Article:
Steering a motorcycle on a curve


It was just another one of those Sundays when I take my motorcycle out with my friends to enjoy the mountain roads, an excuse to have a good time together. We are a group of motorcyclists who like to enjoy our motorcycles, but we always respect the speed limit given on the road.

On one of the left-hand curves of the stretch of road we were on, I came very close to an oncoming car. Seeing it so close, right at the apex of the curve, scared me and I went straight off the road with my motorcycle.

It was not the first time I had problems steering on curves, both right-handers and left-handers, but this time I ended up falling, although without very serious consequences.

Second chance:

If you watch a motorcycle race, you will realize that the drivers move across the entire width of the track when they are going to take one curve or another. The goal is to steer in the safest way and in such a way that the motorcycle loses as little speed as possible. On the street, we have to keep this in mind, but without being so extreme.

On the open road, you have to be aware that there are formidable guardrails and other drivers and vehicles alongside you. To avoid risky situations, we have to steer appropriately so we do not move out of our lane or from one side to another.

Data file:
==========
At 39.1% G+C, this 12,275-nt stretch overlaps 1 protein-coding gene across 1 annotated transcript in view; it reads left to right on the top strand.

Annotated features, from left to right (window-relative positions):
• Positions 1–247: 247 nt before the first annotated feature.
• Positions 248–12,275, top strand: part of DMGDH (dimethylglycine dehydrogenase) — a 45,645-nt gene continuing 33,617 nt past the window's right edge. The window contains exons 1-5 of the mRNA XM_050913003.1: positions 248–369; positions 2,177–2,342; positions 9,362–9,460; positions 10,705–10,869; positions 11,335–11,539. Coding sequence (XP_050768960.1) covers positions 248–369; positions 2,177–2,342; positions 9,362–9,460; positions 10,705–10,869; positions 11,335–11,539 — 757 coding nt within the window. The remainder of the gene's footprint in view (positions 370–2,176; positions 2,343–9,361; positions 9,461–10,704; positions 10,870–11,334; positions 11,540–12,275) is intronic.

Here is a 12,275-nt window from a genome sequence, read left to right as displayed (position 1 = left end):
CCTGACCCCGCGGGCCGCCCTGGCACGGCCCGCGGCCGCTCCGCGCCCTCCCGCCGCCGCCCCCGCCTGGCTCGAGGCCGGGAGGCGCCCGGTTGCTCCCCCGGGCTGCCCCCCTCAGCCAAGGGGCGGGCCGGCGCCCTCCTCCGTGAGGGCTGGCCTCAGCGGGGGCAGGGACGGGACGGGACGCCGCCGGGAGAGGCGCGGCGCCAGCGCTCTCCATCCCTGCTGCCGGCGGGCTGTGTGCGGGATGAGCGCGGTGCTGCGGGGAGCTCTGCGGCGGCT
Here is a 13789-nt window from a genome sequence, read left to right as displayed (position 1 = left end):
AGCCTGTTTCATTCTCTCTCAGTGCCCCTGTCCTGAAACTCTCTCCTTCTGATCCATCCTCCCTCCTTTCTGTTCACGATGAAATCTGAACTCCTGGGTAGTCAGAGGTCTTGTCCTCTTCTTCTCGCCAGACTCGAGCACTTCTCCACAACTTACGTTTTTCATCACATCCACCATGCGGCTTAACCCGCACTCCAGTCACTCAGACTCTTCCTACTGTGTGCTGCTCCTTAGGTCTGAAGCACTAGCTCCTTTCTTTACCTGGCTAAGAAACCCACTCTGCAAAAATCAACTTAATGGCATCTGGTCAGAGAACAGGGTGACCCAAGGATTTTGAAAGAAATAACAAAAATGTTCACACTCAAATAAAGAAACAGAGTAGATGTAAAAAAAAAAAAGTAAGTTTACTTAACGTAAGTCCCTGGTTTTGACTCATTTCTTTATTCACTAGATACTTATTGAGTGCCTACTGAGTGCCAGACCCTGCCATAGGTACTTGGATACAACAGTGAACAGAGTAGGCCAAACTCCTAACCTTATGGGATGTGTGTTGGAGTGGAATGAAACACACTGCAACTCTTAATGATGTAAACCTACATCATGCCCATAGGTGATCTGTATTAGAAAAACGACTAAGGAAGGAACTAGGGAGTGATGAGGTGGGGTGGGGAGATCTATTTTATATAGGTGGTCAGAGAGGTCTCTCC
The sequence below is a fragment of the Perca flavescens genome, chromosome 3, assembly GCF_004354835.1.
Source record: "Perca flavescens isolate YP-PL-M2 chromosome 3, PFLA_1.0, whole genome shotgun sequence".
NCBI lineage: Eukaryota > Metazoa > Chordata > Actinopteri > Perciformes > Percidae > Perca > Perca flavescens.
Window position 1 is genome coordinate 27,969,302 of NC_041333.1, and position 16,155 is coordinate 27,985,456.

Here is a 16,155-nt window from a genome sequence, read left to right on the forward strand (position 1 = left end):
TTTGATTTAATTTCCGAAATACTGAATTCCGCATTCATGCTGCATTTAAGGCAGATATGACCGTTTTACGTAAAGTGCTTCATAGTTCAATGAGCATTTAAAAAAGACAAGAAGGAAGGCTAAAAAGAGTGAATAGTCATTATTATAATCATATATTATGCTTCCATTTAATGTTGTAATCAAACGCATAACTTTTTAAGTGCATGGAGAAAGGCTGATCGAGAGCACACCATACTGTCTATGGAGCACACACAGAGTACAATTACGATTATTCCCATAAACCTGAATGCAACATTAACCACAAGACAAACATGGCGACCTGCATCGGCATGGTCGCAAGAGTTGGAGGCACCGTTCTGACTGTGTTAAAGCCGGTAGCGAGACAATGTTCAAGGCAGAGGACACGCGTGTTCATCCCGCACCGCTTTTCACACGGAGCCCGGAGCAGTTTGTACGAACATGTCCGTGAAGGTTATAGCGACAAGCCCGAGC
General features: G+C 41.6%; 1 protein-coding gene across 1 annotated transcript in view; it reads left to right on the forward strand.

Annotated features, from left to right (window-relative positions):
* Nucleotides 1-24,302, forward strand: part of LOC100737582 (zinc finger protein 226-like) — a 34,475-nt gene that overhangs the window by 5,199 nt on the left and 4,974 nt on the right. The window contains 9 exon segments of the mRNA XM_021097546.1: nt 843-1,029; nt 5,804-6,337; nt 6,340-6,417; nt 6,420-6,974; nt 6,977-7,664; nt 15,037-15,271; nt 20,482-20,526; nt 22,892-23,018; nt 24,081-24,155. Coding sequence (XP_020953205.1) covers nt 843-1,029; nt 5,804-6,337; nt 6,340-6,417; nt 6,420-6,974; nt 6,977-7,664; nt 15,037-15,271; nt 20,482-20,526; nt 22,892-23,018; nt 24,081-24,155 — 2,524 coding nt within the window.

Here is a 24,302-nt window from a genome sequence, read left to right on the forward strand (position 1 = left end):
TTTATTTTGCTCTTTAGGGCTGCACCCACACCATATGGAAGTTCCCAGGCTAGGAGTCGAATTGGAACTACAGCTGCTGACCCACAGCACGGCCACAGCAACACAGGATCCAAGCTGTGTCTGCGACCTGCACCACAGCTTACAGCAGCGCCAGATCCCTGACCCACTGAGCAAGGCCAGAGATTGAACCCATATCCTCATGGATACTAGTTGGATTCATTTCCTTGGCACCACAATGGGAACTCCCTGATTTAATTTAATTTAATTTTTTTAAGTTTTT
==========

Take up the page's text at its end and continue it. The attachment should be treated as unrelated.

Every curve is a world of its own, but you should be aware that there is a relatively general way to steer on left-hand curves and right-hand curves.

In this example, our protagonist was taking a left-hand curve and, from what he tells us, it would appear that he went into the curve from the left side of the lane. When he tried to lean to take the curve, his body and part of the motorcycle invaded the oncoming lane of traffic or were very close to doing so. Upon realizing that another car was coming, he straightened the motorcycle and his body, fortunately avoiding a collision, but this movement caused the motorcycle to stop veering and it went straight to the outside the curve, even though it was not speeding.

To avoid this situation, left-hand curves must be taken from the outside the curve, slightly inclined on the right side of the lane, and you must brake before leaning. With this movement, we can delay our entry into the curve slightly, when we begin to lean, and thereby prevent our motorcycle from carrying us to the outside the curve in an uncontrolled way. We also improve our visibility, since our protagonist could have seen the oncoming car or any other surprises much earlier.

When it is a right-hand curve, the indications are similar but on opposite sides, thereby preventing us from invading the oncoming lane of traffic when coming out of the curve.

It goes without saying that this steering must be done at an appropriate speed and respecting the speed limit. It is always easier to correct any errors if we are going at a reasonable speed.